One of the new undersecretaries in the reorganized state Executive Office of Housing and Economic Development received her start as a Haverhill City Hall staffer 16 years ago. Sarah A. Stanton is taking charge of one of the “three pillars of economic development,” Economic Strategies, under Housing and Economic Development Secretary Yvonne Hao. Haverhill Mayor James J. Fiorentini told WHAV he hired Stanton right out of school as his executive assistant. He said he is not surprised by her advancement over the years. “She was a really bright kid.
Grants of $50,000 each to Haverhill groups to support small business, defray the cost of building accessory apartments at private homes, help pay for a public art project and aid grade-level reading are among priorities Haverhill Rep. Andy X. Vargas won this week in amendments to the House spending plan. Vargas also said support for veterans’ programs, repairs at two city parks and permanent free school meals were included in the proposed state budget for the year beginning July 1. The budget remains to be reconciled with a state Senate version and be signed by Gov. Maura Healey to take effect. “This balanced budget represents the needs of families and of Haverhill. The funding secured for local projects will help our community’s veterans, assist in restoring our parks, support public art and boost accessible housing,” Vargas said in a statement.
Though regional school districts could receive more money to pay for student transportation than they’ve received in years through Gov. Maura Healey’s current budget proposal, the Massachusetts Association of School Committees says it is still hoping for long-promised full help from the state. The law entitles regional school districts, such as those in rural areas, to a 100% reimbursement for school transportation expenses, but state funding has consistently fallen short of this benchmark, leaving municipalities to pick up the expenses. Locally, Pentucket Regional School District Superintendent Justin Bartholomew has repeatedly raised similar concerns during interviews over WHAV. Association President Andrea Wadsworth said the state originally promised to reimburse the costs as an incentive to regionalize districts that take up large areas of land but have fewer students, where bus rides are longer and more expensive. It has been funded around 65 to 75% for the past few years, meaning Healey’s commitment to cover 90 percent of the cost to get students to school was well-received by municipal leaders at the Local Government Advisory Committee.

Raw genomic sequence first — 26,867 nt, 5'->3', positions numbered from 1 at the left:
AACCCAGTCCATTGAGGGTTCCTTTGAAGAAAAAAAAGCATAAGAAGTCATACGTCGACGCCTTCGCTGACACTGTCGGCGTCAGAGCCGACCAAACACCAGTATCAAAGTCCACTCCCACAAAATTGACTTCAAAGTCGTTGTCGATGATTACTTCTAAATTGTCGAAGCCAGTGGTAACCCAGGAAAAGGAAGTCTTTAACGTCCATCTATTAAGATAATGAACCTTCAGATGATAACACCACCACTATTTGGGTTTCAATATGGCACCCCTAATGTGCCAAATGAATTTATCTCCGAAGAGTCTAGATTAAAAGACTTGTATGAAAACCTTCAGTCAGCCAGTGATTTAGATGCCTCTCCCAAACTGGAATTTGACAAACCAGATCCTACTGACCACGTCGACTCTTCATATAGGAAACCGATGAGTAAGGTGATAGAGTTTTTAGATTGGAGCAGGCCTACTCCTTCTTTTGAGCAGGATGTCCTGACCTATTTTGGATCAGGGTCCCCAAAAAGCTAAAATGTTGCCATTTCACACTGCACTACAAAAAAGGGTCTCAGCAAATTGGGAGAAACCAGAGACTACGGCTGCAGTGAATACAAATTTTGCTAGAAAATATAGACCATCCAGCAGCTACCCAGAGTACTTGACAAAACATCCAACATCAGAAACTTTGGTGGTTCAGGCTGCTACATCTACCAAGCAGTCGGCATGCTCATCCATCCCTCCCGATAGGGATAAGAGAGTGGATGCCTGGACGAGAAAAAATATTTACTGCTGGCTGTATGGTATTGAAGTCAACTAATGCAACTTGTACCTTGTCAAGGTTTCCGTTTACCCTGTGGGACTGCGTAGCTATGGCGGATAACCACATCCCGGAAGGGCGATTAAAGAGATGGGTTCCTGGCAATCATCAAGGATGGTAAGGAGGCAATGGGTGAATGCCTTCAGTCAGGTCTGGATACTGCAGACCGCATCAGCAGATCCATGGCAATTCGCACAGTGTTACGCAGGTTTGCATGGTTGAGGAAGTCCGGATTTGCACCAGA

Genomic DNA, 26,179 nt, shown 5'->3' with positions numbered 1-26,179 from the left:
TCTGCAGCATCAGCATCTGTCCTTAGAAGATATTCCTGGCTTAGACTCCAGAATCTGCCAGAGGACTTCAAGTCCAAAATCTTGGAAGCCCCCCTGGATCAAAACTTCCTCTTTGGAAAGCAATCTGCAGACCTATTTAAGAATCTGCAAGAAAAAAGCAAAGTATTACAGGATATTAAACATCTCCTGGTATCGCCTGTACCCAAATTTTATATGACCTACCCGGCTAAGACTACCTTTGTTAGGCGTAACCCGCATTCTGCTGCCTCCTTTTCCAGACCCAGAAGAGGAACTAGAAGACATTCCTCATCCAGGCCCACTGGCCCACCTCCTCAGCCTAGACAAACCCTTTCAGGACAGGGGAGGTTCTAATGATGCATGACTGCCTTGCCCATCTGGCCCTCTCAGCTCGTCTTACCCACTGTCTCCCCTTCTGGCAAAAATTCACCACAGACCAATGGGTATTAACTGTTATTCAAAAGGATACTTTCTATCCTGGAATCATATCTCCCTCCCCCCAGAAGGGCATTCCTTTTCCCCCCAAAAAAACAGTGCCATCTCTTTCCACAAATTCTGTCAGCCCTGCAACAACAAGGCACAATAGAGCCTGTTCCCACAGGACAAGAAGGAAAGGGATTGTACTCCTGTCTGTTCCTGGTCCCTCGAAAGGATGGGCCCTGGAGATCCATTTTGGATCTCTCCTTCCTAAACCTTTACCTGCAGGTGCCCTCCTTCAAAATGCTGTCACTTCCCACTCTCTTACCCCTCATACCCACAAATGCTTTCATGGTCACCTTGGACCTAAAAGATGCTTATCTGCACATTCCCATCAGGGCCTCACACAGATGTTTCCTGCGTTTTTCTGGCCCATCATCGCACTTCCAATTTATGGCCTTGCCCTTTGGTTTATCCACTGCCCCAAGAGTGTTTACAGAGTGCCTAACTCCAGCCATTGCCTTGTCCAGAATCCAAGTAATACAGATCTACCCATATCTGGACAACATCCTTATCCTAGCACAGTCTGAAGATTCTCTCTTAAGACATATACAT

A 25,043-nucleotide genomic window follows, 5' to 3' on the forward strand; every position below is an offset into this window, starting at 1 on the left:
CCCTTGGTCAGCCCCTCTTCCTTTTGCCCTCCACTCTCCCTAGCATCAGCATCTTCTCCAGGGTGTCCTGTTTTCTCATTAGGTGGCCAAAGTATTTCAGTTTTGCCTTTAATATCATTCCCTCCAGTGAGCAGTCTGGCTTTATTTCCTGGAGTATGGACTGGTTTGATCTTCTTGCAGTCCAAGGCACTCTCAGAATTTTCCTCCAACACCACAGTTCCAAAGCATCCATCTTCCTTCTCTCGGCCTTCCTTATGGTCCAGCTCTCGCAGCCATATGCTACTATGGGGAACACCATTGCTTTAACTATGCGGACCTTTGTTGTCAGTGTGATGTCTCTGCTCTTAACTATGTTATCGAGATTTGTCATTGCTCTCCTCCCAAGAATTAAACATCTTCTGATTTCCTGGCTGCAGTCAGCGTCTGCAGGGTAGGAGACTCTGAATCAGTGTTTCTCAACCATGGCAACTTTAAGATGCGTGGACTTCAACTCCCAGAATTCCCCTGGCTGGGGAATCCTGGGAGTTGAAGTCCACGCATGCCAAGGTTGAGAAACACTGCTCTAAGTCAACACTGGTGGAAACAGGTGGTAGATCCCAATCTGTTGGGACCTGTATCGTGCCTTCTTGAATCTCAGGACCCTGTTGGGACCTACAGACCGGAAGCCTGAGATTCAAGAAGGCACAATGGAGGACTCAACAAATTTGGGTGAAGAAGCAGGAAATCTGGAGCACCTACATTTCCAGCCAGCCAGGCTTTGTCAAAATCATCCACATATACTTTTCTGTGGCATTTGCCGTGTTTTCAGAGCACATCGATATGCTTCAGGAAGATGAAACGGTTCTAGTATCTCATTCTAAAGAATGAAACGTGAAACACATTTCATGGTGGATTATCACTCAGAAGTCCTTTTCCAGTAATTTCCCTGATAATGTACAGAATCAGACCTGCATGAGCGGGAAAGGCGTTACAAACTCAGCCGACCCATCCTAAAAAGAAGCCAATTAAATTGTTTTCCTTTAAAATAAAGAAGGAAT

It was a grant of a lifetime…and then it wasn’t. Yesterday, WHAV reported Ruth’s House, a popular Lafayette Square thrift shop with a charitable mission, was to receive a nearly $100,000 state grant to bolster security. The information came Wednesday in a press release from the state Office of Grants and Research. The release clearly listed “Ruth’s House, Haverhill, $98,797.02” under Commonwealth Nonprofit Security Grant Program. Unfortunately, the state admitted Thursday, that despite listing “Haverhill” specifically, the grant was actually awarded to JGS Housing Services, doing business as Ruth’s House of Longmeadow, a nonprofit assisted living facility.